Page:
Karolína gave her life to save the innocent

The Germans not only put Karolína to death but also Jews she was trying to protect.

Karolína Bullová and her husband FrantišekKarolína Bullová and her husband František (Source: Courtesy of the Embassy of Israel)

Rescuers: Karolína Bullová and her husband František Bulla

Hidden: Josefina Grohsz and her son Árpád Grosz, his wife Sára (Šarlota) Grosz with their children Juraj and Peter, Arpád Grünberger with his wife Margita Grünbergerová and daughter Verona

The villages and settlements of Donovaly, Polianka, Bully, and Motyčky were situated in hard to reach parts of the Staré Hory mountains, near Banská Bystrica, the heart of the Slovak National Uprising (SNP). The densely forested hills became a refuge for partisan units and many Jewish families after the defeat.

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On the day of Epiphany, January 6, 1945, Július Donoval from the village of Motyčky found two Jewish families hiding in the woods: the Grosz family from Vrútky, a town near Žilina, with their two sons, 8-year-old Peter and 5-year-old Juraj, alongside the Grünberger family with their 14-year-old daughter Verona.

The Jews were in very bad condition, almost frozen, weakened, famished, and with numerous frostbites. Július took pity on them and, despite the presence of German troops in the area, decided to help. He put everyone on his horse-drawn sled and brought the families to the village.


Since he was already hiding another Jewish family in his house (The Kleins), he took the two families to the nearby village of Polianka, where his sister Karolína lived with her husband František Bulla, and asked them for help.

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The risk was huge, but their compassion was stronger, and Karolína and František decided to take care of the destitute Jews.

Unfortunately, after only ten days, at dawn on January 16, 1945, a three-member German SS Billeberck patrol unit accidentally encountered Russian partisans during the Šingliarka hunt in Polianka. During a shootout, the Russians shot the German soldiers dead, running away into the woods and leaving behind the villagers alongside the hidden Jews.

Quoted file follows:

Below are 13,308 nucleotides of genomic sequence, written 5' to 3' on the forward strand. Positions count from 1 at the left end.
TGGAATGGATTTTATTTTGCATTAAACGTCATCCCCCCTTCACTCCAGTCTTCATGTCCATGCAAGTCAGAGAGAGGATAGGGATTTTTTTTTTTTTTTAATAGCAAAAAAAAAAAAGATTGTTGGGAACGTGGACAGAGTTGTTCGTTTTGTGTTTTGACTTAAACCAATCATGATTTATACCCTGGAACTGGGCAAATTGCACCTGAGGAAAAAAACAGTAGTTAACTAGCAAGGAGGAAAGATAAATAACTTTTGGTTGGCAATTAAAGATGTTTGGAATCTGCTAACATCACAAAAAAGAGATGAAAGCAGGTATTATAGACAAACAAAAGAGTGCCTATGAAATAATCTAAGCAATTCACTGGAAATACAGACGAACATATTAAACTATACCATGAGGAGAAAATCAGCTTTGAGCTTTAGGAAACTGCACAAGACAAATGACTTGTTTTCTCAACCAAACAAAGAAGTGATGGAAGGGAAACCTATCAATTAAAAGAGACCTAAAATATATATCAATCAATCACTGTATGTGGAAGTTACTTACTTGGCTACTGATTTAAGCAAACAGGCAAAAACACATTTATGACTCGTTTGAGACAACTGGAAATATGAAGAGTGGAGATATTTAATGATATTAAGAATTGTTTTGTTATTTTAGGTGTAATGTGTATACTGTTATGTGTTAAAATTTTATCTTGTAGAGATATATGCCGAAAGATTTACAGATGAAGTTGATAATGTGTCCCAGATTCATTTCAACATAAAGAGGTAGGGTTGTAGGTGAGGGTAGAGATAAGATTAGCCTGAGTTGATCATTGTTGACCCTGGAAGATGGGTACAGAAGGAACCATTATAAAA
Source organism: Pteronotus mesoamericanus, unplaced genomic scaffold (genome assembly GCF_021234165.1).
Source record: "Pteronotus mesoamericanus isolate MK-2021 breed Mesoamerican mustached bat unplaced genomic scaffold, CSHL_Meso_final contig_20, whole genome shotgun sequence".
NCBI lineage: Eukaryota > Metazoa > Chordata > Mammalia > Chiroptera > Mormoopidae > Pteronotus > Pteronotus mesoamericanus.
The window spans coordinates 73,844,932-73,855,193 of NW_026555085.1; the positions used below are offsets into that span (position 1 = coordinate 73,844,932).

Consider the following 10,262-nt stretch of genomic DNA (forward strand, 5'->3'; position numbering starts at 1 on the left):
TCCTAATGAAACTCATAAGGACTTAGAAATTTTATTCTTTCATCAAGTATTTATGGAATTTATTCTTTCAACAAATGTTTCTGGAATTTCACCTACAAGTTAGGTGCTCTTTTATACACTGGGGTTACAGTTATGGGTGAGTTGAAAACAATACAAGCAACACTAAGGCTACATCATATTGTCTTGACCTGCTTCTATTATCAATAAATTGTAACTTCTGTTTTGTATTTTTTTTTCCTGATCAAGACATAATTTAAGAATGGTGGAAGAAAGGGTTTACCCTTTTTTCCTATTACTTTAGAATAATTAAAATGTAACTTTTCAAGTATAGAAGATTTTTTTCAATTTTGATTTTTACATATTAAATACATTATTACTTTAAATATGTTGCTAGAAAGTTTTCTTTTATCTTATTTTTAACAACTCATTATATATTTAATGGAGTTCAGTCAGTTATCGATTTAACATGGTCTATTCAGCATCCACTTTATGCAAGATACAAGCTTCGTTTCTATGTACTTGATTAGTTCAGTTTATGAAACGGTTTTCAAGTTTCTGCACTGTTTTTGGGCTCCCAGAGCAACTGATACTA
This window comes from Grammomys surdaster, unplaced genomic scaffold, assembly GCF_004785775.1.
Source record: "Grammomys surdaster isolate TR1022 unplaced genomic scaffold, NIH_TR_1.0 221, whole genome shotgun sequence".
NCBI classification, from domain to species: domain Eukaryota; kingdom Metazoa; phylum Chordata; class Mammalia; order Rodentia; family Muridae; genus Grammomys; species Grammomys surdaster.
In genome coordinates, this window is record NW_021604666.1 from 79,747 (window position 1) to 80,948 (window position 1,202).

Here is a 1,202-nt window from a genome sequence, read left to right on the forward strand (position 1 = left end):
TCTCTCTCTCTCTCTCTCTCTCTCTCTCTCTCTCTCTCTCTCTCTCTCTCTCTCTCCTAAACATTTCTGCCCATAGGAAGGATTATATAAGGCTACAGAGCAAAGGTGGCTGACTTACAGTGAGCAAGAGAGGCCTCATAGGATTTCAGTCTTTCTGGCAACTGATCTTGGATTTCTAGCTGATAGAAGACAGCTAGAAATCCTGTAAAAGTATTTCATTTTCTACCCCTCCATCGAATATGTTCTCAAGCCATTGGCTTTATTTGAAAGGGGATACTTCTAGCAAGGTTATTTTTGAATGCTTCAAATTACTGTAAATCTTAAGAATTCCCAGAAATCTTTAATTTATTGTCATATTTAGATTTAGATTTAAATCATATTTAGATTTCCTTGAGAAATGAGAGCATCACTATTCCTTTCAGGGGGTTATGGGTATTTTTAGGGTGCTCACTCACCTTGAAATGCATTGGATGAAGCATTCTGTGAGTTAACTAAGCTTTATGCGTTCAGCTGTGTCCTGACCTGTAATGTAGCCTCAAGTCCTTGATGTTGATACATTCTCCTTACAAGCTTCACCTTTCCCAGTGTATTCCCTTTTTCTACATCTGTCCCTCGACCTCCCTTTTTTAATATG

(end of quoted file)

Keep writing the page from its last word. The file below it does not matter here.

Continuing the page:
Within hours the remaining soldiers of the German patrol unit closed all access roads leading to Polianka and the neighbouring village of Bully and started house searches.

The search

On the day when searches began, Karolína woke up earlier than usual. The day before she had gone to her brother's house to get some flour so that she could bake bread for the ten people staying in her house, since her own supplies were plundered by the Germans a few days earlier.

As the shootout between the Russian partisans and the German soldiers had taken place right in front of her house, the Germans searched Karolína's house first. As with many other houses in the village, theirs was searched and looted.

Their neighbour Anton Bulla, watching from his roof, saw the Germans pull Karolína, her husband František, and all seven members of the Grosz and Grünberger families out of the house to question them.

The slaughter

While František was sent with some other villagers to take the stolen goods to the nearby village of Korytnica, all of sudden at about 8:30 a.m., the German soldiers brought the Jews back to the house and shot all of them including the children.

Then they covered the bodies with duvets soaked in gasoline, at which point Karolína tried to stop the soldiers from igniting them. The Germans locked her inside the house and set it on fire.

Shocked neighbours could hear the screams of some of the Jews who were still alive as well as Karolína's call for help. They saw her trying to escape from the house by the window and saw the Germans pushing her back with their bayonets.

Karolína was burned alive.

German beasts

During that bloody morning, the Germans found two dozen Jews hiding in six other houses in the villages of Bully and Polianka. They were all shot and burnt in the houses in which they were hiding.

When the Germans left, the villagers put out the fires and buried the burned bodies of the Jews at Hájnikova Lúka meadow. The names of many of the Jewish victims were identified after the war when the mass grave was reopened, and the bodies exhumed at their families' request.

The body of Karolína was retrieved by her mother Cecília Donovalová. Karolína was later buried in a family grave in Motyčky together with her sister Anna Chladná (another rescuer awarded the title "Righteous among the Nations").

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